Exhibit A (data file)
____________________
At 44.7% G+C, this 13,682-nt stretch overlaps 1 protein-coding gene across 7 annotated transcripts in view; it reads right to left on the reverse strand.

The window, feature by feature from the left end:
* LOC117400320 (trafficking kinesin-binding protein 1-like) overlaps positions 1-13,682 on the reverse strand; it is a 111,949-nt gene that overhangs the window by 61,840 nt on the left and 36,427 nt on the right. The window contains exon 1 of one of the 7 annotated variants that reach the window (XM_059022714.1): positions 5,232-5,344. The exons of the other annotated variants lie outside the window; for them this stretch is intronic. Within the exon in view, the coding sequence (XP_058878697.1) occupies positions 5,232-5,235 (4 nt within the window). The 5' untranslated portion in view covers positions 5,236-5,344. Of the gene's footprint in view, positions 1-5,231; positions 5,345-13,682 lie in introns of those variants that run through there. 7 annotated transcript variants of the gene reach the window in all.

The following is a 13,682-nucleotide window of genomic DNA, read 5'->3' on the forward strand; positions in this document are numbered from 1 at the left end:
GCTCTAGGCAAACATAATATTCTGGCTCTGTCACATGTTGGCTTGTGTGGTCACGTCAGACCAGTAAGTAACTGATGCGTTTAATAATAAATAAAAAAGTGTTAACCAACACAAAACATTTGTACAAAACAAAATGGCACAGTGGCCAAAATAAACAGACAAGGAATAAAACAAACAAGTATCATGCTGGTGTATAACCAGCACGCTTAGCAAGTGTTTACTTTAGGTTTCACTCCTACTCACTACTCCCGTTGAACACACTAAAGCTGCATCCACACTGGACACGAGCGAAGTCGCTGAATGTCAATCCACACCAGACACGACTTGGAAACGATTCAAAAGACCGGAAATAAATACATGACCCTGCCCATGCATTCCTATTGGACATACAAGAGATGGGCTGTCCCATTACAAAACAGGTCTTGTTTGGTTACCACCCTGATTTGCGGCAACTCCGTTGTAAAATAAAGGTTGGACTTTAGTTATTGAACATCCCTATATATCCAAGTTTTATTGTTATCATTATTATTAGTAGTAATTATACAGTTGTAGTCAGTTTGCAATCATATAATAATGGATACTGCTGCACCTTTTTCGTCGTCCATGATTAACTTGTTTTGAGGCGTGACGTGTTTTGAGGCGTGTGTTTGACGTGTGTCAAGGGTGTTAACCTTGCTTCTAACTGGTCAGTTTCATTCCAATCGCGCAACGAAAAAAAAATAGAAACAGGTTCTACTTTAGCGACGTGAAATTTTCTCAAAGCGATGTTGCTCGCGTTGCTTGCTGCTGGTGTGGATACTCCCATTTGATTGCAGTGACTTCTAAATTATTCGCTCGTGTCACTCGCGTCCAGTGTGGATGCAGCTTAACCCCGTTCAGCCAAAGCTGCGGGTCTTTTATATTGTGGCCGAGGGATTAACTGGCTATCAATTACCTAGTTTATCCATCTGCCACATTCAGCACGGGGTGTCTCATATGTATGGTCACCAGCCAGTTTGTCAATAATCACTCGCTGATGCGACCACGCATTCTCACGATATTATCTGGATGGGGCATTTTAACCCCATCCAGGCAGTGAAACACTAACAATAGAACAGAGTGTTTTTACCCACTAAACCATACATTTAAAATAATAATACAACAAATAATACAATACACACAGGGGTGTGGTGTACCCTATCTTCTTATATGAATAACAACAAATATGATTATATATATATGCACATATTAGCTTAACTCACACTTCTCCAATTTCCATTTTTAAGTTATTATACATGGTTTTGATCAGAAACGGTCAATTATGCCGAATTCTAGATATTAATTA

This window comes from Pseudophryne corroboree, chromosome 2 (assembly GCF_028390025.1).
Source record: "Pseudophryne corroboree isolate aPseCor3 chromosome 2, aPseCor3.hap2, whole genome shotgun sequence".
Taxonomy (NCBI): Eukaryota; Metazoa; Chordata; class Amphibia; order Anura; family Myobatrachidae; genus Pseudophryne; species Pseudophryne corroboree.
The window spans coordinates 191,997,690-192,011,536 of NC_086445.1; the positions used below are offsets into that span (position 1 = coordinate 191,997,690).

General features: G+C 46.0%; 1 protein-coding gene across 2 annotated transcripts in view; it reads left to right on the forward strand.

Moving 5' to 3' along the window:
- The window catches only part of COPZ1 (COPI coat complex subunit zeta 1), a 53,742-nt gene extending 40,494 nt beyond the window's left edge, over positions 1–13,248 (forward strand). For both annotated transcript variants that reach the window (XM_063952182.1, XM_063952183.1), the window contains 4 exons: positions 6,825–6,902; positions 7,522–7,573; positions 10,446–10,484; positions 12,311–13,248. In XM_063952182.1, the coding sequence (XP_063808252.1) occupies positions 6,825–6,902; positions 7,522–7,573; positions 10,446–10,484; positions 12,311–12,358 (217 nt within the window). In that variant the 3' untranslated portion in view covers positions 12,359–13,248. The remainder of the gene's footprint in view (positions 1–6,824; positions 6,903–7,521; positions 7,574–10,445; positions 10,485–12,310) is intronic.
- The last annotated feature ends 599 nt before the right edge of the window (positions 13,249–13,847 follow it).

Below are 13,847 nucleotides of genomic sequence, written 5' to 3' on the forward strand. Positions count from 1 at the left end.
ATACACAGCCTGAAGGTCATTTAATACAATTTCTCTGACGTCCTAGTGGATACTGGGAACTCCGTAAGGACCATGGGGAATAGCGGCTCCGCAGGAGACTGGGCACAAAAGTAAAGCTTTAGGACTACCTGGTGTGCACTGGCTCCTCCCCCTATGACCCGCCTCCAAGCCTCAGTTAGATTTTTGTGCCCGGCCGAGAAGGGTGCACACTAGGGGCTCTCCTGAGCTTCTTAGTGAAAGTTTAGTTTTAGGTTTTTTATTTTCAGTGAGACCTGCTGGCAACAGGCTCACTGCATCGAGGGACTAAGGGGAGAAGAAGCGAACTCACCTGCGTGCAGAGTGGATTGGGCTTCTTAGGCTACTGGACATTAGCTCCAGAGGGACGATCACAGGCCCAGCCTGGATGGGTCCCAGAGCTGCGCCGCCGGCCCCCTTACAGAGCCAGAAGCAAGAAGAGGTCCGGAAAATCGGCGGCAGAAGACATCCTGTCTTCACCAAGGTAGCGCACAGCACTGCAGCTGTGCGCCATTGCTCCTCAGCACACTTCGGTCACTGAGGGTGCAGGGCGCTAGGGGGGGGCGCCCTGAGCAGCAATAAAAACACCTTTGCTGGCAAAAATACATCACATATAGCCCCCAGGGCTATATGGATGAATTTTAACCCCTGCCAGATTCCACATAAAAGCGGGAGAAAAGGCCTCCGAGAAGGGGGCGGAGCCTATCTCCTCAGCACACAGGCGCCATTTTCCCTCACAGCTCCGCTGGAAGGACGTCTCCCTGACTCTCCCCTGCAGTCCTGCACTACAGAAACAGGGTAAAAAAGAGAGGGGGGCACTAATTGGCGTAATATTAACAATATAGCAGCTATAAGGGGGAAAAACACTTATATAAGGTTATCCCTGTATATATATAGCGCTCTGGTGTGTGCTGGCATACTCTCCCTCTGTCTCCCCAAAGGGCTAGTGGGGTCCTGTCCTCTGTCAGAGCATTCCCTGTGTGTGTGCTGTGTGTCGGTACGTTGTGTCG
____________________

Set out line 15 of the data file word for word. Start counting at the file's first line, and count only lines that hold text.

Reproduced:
ATACACAGCCTGAAGGTCATTTAATACAATTTCTCTGACGTCCTAGTGGATACTGGGAACTCCGTAAGGACCATGGGGAATAGCGGCTCCGCAGGAGACTGGGCACAAAAGTAAAGCTTTAGGACTACCTGGTGTGCACTGGCTCCTCCCCCTATGACCCGCCTCCAAGCCTCAGTTAGATTTTTGTGCCCGGCCGAGAAGGGTGCACACTAGGGGCTCTCCTGAGCTTCTTAGTGAAAGTTTAGTTTTAGGTTTTTTATTTTCAGTGAGACCTGCTGGCAACAGGCTCACTGCATCGAGGGACTAAGGGGAGAAGAAGCGAACTCACCTGCGTGCAGAGTGGATTGGGCTTCTTAGGCTACTGGACATTAGCTCCAGAGGGACGATCACAGGCCCAGCCTGGATGGGTCCCAGAGCTGCGCCGCCGGCCCCCTTACAGAGCCAGAAGCAAGAAGAGGTCCGGAAAATCGGCGGCAGAAGACATCCTGTCTTCACCAAGGTAGCGCACAGCACTGCAGCTGTGCGCCATTGCTCCTCAGCACACTTCGGTCACTGAGGGTGCAGGGCGCTAGGGGGGGGCGCCCTGAGCAGCAATAAAAACACCTTTGCTGGCAAAAATACATCACATATAGCCCCCAGGGCTATATGGATGAATTTTAACCCCTGCCAGATTCCACATAAAAGCGGGAGAAAAGGCCTCCGAGAAGGGGGCGGAGCCTATCTCCTCAGCACACAGGCGCCATTTTCCCTCACAGCTCCGCTGGAAGGACGTCTCCCTGACTCTCCCCTGCAGTCCTGCACTACAGAAACAGGGTAAAAAAGAGAGGGGGGCACTAATTGGCGTAATATTAACAATATAGCAGCTATAAGGGGGAAAAACACTTATATAAGGTTATCCCTGTATATATATAGCGCTCTGGTGTGTGCTGGCATACTCTCCCTCTGTCTCCCCAAAGGGCTAGTGGGGTCCTGTCCTCTGTCAGAGCATTCCCTGTGTGTGTGCTGTGTGTCGGTACGTTGTGTCG